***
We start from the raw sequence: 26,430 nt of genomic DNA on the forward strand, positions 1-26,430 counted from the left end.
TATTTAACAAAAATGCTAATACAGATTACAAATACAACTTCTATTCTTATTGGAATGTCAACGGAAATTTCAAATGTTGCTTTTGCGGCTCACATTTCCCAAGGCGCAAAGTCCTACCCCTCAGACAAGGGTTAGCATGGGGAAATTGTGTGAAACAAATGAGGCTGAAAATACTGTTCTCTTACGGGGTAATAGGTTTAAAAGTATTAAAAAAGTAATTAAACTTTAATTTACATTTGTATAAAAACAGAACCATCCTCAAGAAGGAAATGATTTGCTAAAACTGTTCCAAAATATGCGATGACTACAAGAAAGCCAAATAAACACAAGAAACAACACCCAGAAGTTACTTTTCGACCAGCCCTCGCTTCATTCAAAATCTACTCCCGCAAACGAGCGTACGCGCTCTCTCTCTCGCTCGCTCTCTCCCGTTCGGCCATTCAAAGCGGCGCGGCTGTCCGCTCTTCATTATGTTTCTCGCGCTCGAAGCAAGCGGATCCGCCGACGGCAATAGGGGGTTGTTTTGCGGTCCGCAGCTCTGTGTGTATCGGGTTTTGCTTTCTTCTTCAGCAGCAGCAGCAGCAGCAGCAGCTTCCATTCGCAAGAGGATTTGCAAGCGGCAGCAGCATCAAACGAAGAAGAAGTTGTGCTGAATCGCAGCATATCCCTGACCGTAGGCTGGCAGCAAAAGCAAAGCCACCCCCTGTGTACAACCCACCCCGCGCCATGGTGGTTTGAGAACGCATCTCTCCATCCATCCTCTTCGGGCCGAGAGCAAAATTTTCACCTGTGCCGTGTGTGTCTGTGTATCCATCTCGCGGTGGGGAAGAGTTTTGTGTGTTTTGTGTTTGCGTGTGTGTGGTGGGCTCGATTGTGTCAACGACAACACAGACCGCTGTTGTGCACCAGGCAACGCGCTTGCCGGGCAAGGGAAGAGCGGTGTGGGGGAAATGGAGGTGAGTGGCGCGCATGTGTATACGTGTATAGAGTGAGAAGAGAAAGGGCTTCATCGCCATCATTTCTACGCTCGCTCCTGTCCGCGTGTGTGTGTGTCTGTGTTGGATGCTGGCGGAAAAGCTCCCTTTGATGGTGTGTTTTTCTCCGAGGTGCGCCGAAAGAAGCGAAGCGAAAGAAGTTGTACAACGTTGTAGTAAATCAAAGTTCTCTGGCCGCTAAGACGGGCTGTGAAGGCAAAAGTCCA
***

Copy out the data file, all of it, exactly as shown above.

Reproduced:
We start from the raw sequence: 26,430 nt of genomic DNA on the forward strand, positions 1-26,430 counted from the left end.
TATTTAACAAAAATGCTAATACAGATTACAAATACAACTTCTATTCTTATTGGAATGTCAACGGAAATTTCAAATGTTGCTTTTGCGGCTCACATTTCCCAAGGCGCAAAGTCCTACCCCTCAGACAAGGGTTAGCATGGGGAAATTGTGTGAAACAAATGAGGCTGAAAATACTGTTCTCTTACGGGGTAATAGGTTTAAAAGTATTAAAAAAGTAATTAAACTTTAATTTACATTTGTATAAAAACAGAACCATCCTCAAGAAGGAAATGATTTGCTAAAACTGTTCCAAAATATGCGATGACTACAAGAAAGCCAAATAAACACAAGAAACAACACCCAGAAGTTACTTTTCGACCAGCCCTCGCTTCATTCAAAATCTACTCCCGCAAACGAGCGTACGCGCTCTCTCTCTCGCTCGCTCTCTCCCGTTCGGCCATTCAAAGCGGCGCGGCTGTCCGCTCTTCATTATGTTTCTCGCGCTCGAAGCAAGCGGATCCGCCGACGGCAATAGGGGGTTGTTTTGCGGTCCGCAGCTCTGTGTGTATCGGGTTTTGCTTTCTTCTTCAGCAGCAGCAGCAGCAGCAGCAGCTTCCATTCGCAAGAGGATTTGCAAGCGGCAGCAGCATCAAACGAAGAAGAAGTTGTGCTGAATCGCAGCATATCCCTGACCGTAGGCTGGCAGCAAAAGCAAAGCCACCCCCTGTGTACAACCCACCCCGCGCCATGGTGGTTTGAGAACGCATCTCTCCATCCATCCTCTTCGGGCCGAGAGCAAAATTTTCACCTGTGCCGTGTGTGTCTGTGTATCCATCTCGCGGTGGGGAAGAGTTTTGTGTGTTTTGTGTTTGCGTGTGTGTGGTGGGCTCGATTGTGTCAACGACAACACAGACCGCTGTTGTGCACCAGGCAACGCGCTTGCCGGGCAAGGGAAGAGCGGTGTGGGGGAAATGGAGGTGAGTGGCGCGCATGTGTATACGTGTATAGAGTGAGAAGAGAAAGGGCTTCATCGCCATCATTTCTACGCTCGCTCCTGTCCGCGTGTGTGTGTGTCTGTGTTGGATGCTGGCGGAAAAGCTCCCTTTGATGGTGTGTTTTTCTCCGAGGTGCGCCGAAAGAAGCGAAGCGAAAGAAGTTGTACAACGTTGTAGTAAATCAAAGTTCTCTGGCCGCTAAGACGGGCTGTGAAGGCAAAAGTCCA